Dressing in the old man clothes of a white shirt, black tie, vest and sweater didn’t do a lot to help Packy look any younger than he was, but just like any Nukes show, most of it came off in a big, gaudy strip tease. The second Spinal Tap moment might have been during what sounded like a chorus of “4-6-4”, when Packy, with outstretched arms and unwavering emotion taking in the moment, suddenly thought to straighten his tie. What a weirdly inappropriate moment.

When the white shirt came off and the soft white underbelly hit the stage, it was hard not to cry with laughter. The lack of grace putting the shirt back on was soon forgiven, as was the know-how of how to button it. (Just get that thing back on, please was the general consensus.)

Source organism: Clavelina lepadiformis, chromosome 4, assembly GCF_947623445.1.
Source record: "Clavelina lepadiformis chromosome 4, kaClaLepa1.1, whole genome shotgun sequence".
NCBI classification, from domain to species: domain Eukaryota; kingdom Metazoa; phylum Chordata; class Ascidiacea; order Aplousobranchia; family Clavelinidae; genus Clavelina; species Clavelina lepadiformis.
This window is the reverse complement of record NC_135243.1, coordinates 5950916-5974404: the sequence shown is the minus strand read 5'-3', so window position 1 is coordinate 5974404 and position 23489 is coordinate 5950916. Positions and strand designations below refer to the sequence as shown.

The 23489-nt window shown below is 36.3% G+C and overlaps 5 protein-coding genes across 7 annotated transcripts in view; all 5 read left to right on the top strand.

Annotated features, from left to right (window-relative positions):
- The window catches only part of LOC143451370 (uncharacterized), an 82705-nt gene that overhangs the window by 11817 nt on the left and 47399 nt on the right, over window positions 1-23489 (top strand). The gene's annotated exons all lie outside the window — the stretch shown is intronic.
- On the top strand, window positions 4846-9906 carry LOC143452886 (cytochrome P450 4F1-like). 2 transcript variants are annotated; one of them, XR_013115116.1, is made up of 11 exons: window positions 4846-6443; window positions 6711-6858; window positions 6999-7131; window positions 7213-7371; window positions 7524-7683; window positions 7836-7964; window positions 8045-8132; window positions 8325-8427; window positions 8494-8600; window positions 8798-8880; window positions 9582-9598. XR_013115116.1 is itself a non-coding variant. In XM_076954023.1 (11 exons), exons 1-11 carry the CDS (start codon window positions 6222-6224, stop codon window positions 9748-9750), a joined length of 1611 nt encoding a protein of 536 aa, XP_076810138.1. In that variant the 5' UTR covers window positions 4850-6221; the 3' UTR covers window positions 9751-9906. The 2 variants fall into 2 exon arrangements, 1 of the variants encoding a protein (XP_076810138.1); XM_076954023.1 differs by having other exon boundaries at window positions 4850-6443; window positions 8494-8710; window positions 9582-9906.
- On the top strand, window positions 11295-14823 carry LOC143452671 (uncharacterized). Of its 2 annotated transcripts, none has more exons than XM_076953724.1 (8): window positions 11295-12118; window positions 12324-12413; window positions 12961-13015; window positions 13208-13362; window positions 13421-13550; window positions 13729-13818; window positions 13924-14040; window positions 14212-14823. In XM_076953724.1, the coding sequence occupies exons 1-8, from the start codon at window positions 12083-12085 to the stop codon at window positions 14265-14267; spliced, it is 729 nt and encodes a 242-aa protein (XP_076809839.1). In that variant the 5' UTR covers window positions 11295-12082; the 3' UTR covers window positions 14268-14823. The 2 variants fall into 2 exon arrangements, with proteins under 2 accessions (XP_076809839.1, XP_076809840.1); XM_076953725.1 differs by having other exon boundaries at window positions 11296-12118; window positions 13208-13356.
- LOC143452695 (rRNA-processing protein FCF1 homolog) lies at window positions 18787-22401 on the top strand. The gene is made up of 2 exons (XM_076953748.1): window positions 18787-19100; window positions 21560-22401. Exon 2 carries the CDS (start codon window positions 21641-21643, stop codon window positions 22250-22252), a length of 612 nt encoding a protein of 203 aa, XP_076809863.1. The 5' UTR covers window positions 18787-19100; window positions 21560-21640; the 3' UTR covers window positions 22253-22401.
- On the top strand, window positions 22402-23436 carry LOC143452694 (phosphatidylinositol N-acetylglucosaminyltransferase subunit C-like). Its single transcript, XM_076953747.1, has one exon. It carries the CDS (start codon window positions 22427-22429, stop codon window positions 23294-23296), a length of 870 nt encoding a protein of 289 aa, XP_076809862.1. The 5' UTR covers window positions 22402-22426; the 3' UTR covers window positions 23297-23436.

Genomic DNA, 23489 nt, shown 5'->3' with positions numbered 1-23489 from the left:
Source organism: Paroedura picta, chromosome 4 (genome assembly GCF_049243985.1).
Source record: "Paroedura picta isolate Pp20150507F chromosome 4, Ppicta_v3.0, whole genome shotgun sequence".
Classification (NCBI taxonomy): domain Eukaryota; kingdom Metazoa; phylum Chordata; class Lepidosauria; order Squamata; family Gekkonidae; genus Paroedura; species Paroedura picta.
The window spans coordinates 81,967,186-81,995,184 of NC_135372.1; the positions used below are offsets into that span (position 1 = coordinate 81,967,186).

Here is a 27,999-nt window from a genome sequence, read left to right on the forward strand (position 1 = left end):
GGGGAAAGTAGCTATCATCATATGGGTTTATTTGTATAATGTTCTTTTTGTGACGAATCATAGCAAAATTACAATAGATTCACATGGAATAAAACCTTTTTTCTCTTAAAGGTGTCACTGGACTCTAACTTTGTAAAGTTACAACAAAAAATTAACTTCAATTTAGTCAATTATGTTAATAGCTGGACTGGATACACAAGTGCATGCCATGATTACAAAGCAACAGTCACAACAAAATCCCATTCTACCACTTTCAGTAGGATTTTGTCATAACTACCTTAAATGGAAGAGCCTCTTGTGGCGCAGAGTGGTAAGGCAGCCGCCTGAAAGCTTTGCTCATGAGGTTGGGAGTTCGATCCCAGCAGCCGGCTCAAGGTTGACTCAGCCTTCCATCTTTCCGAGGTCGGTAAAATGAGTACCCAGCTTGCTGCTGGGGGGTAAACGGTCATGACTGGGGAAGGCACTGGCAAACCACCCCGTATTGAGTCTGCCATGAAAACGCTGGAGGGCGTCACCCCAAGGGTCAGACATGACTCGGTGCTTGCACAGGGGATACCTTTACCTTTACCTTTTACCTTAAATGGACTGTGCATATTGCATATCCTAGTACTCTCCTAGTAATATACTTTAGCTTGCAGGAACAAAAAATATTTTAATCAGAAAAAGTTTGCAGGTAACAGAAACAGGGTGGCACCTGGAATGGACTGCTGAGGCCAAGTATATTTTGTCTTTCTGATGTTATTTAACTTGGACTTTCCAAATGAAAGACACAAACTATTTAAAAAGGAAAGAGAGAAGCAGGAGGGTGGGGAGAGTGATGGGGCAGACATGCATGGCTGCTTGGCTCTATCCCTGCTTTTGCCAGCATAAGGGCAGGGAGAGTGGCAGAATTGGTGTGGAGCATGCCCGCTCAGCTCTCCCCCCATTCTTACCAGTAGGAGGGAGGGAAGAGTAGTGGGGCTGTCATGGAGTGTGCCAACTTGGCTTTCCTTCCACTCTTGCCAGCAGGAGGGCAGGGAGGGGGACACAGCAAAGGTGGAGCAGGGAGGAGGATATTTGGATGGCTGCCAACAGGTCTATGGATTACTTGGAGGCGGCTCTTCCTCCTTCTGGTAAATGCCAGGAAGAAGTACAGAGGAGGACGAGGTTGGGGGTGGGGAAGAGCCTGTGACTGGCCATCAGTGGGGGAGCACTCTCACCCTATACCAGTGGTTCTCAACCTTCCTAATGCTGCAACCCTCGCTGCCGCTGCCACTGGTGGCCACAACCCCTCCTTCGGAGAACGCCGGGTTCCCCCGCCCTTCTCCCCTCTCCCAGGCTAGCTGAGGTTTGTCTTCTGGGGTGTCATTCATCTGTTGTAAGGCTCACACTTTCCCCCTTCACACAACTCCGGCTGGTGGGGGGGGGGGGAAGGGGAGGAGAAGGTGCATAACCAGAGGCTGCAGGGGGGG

The sound was great—as if it mattered all that much. One doesn’t go to a Nukes show to catch the faint high notes and melodic texturing. Packy’s gargle with coffee grounds and glass hollers were as perfect as ever against the hard-driving beat, the cool-happy background solos, and the glittery surprise of guitar.

Reynolds led the crowd into a frolic, if not a frenzy. He strutted the stage, foaming and tearing at his clothes like a rabid dog. There were no snot rockets this time, and he kept things reasonably clean. During the “I don’t fuckin’ care” line of “Going Nowhere” he checked his own pulse. The show closed with a version of “Train Kept A Rollin’ that they made their own, an over-done but still fun cover of “Wild Thing,” and a tangential moment or two of Ted Nugent’s “Wang Dang Sweet Poontang.”

“I got geese!” Packy screamed. “I got chickens! I got ducks! I got roosters! I got dinosaurs! Mother-fuckin’ long dinosaurs! I got 1988! I got the Nukes! I got Pale Divine! I got road blocks!”

What was the point of it? Who knows. Who cares. It was a blast. As every Nukes show, especially the last one, should be.




Richard Fortus